Android 2.3.3 has recently landed on the Nexus S, but brings with it an interesting development: on the Nexus S it ends contact syncing with the Facebook app.
Some will see this spat between Google and Facebook as one that is all about data. The cynic in us could say that Google just wants to get its hands on your Facebook contacts, rather than having them locked away. Using the contacts API for Android would mean that Facebook contact data could then be moved over to Google.
Effectively it would be a route by which Google could unlock Facebook and you could have all your contacts then reside neatly with Google Contacts, online, rather than just on your device. Of course, this brings with it a privacy issue and both Google and Facebook have been in the firing line over data privacy in the past.
There is a point in Google’s favour that we sympathise with, and it’s all about managing expectations. Once you’ve built your contacts list on your device (and after all it is your contacts list) you can lose it when you move or change phone, or when you sign-in to your Google Contacts on another device, you might find you don’t get what you expect.
The second point, that Google reinforces, is that it is treating Facebook the same as it does other apps and rather than imposing a new restriction, it is actually sticking to the guidelines that it originally set.
Of course the official Facebook app isn’t the only route that Android offers to syncing. HTC has built an empire on HTC Sense with its deep integration of contacts in its People app and Motorola's Motoblur also draws on Facebook, but at the moment it appears only to be the Nexus S that is affected.
A new wave of "Facebook phones" are landing on Android, with HTC offering up the HTC Salsa and HTC ChaCha, and UK-based company INQ launching the INQ Cloud Touch and INQ Cloud Q.
The integration of Facebook contacts into your Google address book on the device is one of the more useful features that the Facebook app brings with it, meaning you can easily get pictures alongside your contacts and so on.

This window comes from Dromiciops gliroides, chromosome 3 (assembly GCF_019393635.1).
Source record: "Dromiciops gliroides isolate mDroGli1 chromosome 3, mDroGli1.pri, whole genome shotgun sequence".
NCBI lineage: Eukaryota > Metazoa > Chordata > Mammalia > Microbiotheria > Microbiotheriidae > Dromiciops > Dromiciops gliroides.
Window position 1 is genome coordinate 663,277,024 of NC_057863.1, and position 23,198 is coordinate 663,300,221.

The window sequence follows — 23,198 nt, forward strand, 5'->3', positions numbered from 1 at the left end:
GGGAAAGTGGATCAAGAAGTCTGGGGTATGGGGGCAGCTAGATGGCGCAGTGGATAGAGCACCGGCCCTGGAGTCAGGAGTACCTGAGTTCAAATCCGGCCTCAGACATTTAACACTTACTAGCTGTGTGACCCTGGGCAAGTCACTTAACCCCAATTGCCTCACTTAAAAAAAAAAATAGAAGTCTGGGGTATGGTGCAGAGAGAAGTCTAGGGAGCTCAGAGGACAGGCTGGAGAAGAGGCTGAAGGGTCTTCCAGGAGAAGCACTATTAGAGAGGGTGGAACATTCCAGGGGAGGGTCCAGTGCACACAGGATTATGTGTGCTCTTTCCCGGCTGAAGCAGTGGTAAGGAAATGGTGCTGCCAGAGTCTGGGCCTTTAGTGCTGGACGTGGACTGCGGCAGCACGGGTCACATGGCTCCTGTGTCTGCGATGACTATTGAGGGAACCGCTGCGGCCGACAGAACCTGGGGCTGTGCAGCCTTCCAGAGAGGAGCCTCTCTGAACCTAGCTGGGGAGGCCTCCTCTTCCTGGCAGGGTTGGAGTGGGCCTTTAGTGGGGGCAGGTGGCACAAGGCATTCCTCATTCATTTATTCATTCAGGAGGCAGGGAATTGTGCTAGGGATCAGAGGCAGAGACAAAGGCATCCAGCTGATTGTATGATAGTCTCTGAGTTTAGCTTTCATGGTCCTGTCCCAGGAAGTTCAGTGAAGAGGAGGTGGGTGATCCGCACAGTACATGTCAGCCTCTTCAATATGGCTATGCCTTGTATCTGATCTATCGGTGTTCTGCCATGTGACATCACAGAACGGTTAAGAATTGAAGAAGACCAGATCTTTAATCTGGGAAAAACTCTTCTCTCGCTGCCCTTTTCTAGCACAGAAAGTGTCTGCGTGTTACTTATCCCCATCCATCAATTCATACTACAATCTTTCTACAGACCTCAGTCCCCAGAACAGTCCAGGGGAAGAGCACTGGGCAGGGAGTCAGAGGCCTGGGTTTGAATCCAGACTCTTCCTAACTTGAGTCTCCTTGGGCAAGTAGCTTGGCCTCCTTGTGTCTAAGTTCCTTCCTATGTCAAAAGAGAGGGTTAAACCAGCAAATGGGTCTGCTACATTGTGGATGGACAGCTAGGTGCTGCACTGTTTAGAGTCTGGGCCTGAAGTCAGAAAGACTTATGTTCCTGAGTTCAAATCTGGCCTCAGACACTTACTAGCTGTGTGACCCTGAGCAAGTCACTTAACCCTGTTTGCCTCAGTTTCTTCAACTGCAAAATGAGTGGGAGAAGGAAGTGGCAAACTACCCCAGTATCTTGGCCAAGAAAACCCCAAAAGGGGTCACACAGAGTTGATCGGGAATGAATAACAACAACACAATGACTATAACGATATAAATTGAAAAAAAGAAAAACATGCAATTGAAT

However, in a statement spotted by Techcrunch, Google is drawing a line under the “special-case handling” that Facebook contacts have enjoyed in the past.
The Nexus One appears to be unaffected by the update, as Facebook was a pre-installed app and the integration was an expected service. However, as it currently stands, this change looks to affect users of the Facebook app on new Google Android devices referred to as "future lead devices".
The statement detailing the specifics reads as follows:
“We believe it is very important that users are able to control their data. So in the over-the-air update for Nexus S, we have a small change to how Facebook contacts appear on the device. For Nexus S users who downloaded the Facebook app from Android Market, Facebook contacts will no longer appear to be integrated with the Android Contacts app. Since Facebook contacts cannot be exported from the device, the appearance of integration created a false sense of data portability.
“Facebook contact data will continue to appear within the Facebook app. Like all developers on Android, Facebook is free to use the Android contacts API to truly integrate contacts on the device, which would allow users to have more control over their data. We are removing the special-case handling of Facebook contacts on Nexus S and future lead devices.
“We continue to believe that reciprocity (the expectation that if information can be imported into a service it should be able to be exported) is an important step toward creating a world of true data liberation - and encourage other websites and app developers to allow users to export their contacts as well.”